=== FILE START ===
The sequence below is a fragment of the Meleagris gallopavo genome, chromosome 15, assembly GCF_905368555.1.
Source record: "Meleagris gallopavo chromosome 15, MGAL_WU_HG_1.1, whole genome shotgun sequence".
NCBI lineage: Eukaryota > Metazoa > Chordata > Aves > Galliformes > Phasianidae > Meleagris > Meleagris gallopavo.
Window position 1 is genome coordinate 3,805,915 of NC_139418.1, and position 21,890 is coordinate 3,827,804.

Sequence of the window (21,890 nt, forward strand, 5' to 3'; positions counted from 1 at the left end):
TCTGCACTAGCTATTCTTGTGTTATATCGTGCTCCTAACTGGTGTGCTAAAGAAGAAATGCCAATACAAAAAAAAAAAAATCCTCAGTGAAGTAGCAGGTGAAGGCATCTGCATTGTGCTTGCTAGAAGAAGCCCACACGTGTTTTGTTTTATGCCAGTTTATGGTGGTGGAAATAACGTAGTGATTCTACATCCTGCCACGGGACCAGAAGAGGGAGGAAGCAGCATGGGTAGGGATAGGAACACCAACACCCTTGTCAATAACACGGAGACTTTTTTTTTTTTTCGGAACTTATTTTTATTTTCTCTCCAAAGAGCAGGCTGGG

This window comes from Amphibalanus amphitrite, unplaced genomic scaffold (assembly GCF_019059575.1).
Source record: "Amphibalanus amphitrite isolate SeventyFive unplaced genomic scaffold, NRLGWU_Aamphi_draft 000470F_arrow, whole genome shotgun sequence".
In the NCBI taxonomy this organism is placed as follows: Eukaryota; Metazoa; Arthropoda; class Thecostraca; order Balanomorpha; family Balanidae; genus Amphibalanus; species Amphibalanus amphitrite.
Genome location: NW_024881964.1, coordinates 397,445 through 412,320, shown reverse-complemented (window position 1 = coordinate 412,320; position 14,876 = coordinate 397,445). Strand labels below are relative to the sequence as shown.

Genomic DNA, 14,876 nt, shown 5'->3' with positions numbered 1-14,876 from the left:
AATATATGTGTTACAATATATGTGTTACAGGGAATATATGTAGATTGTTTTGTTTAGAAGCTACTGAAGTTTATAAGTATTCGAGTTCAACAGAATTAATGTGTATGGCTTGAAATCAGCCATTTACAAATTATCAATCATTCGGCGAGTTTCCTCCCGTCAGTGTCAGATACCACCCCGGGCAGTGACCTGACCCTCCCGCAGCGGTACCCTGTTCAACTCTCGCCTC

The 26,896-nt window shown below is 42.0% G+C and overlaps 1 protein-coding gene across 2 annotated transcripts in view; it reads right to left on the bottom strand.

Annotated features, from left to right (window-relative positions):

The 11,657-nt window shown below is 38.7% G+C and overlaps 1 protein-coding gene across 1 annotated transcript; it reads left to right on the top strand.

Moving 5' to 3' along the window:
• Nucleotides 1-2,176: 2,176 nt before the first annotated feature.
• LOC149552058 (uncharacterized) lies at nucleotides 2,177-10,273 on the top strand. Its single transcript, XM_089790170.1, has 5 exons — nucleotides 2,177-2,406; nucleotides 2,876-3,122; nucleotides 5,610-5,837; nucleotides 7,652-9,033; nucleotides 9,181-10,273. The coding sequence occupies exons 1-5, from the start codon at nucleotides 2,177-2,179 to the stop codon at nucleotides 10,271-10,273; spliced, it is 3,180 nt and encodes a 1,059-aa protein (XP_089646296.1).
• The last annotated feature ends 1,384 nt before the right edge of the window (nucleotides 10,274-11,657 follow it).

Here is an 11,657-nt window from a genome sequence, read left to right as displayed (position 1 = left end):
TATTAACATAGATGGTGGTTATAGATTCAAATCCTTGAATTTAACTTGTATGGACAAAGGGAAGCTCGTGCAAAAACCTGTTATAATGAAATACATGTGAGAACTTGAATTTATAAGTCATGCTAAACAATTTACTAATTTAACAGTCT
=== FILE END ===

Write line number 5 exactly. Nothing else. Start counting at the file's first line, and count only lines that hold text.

Sequence of the window (21,890 nt, forward strand, 5' to 3'; positions counted from 1 at the left end):